Tip: Set yourself up for success.
5. Lights, Camera, Action!If you live alone or share a room with someone else who also wants to join the early morning club, flip on the light as soon as you get out of bed to turn off your alarm. Alternatively, you could also try using a light timer to automatically turn on the lights for when you want to get up. If, however, you share a room with someone who isn't so enthusiastic about waking up early, hop straight into the bathroom and turn the light on right away. Exposure to light signals to your brain that the night is over helping to snap you into awake mode.
Tip: Light it up.
6. Prepare Ahead of TimeAre you in the habit of going to bed with a sink full of dishes? Leaving the bathroom in disarray? Having no clean clothes to be found? Then, it's no wonder getting up in the morning can feel more painful than it needs to. Stop waking up to this type of morning by changing up your evening routine. Make it an early evening priority to tidy up anything that needs to be done the night before. This way, you don't have to worry about them the following morning.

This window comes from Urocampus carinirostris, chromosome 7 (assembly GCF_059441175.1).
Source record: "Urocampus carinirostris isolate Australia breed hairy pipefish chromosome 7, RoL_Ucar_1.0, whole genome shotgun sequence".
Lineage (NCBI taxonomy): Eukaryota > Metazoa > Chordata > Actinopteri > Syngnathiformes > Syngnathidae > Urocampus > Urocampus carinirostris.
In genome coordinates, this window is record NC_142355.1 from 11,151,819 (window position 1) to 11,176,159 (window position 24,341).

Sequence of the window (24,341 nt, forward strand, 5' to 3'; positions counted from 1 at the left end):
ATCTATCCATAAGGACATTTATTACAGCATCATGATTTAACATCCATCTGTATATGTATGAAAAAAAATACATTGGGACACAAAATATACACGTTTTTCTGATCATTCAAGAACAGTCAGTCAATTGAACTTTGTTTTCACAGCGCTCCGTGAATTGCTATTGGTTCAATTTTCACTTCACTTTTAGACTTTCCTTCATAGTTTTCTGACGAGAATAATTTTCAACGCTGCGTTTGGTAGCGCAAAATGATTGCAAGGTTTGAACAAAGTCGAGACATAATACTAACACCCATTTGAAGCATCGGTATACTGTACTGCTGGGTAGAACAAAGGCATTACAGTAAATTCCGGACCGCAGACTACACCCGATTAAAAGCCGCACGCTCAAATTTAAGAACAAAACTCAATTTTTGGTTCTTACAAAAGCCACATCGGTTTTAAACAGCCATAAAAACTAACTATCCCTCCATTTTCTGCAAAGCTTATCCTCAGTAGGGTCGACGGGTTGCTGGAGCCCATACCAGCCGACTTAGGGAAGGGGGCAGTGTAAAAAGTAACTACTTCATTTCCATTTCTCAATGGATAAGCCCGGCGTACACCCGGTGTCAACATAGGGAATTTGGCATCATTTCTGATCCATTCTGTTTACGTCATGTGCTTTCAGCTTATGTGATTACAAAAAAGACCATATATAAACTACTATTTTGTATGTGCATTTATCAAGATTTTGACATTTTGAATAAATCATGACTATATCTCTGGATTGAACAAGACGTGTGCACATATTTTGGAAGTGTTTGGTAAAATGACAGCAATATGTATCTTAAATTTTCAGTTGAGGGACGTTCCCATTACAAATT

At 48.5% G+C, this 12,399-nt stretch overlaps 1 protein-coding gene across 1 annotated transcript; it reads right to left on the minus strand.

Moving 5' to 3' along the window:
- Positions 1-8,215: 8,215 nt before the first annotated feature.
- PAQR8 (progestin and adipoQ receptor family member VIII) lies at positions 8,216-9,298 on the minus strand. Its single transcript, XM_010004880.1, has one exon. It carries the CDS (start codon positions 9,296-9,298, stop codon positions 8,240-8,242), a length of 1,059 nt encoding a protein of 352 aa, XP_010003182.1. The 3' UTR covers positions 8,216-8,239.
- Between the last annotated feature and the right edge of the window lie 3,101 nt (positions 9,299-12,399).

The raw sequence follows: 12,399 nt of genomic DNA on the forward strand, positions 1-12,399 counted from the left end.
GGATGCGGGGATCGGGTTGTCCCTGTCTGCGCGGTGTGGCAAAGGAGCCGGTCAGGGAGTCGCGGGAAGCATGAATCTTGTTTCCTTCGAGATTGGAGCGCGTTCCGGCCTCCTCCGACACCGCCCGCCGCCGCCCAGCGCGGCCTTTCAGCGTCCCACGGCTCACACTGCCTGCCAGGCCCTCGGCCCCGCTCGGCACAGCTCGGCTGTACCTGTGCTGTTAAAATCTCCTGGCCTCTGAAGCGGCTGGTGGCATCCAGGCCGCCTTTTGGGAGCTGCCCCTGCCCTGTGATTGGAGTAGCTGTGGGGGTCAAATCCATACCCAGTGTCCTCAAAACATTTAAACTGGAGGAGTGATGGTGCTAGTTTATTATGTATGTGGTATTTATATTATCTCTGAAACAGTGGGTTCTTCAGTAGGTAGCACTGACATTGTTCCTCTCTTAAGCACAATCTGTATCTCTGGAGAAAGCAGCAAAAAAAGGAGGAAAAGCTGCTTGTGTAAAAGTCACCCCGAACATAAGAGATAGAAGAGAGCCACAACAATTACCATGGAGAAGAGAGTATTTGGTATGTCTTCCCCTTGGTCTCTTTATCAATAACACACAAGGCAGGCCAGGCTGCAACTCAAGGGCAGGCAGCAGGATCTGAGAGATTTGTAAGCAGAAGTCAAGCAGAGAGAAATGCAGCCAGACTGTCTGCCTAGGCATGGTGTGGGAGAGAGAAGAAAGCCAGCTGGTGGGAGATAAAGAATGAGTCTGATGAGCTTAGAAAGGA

Also, before going to bed, consider choosing the clothes you want to wear in the morning. Then, set them out by your newly relocated alarm clock. Feeling extra organized? Set the timer on your coffee maker to start brewing a pot shortly before your alarm goes off. Then, let the aroma help wake up the senses! This way, you'll be more likely to get up and stay up. Whatever you do, make your morning routine as convenient as you possibly can ahead of time.
Tip: Get organized.
7. Stick to Your GunsGetting up and going to bed at the same time every day will eventually reset your internal clock. And, in time, you'll condition yourself to wake up naturally making you become an early riser. Staying consistent with your new sleep schedule can be tough in the beginning. But, just remember, so long as you stick with it, you'll have a new habit ingrained for the long term.
So stick with it! Do whatever you can to fight off anything that will unravel your hard work. Resist the temptation to sleep in or go back to bed. If, however, you do oversleep one day, don't beat yourself up about it. Allowing yourself to have a small sleep in here and there is okay! As long as you don't make a habit of it, it shouldn't undo all your progress. When it does happen, though, just focus on getting back into your routine the very next day!
Tip: Stay strong.
See also: The 5 Key Aspects to Forging a Winning Mindset.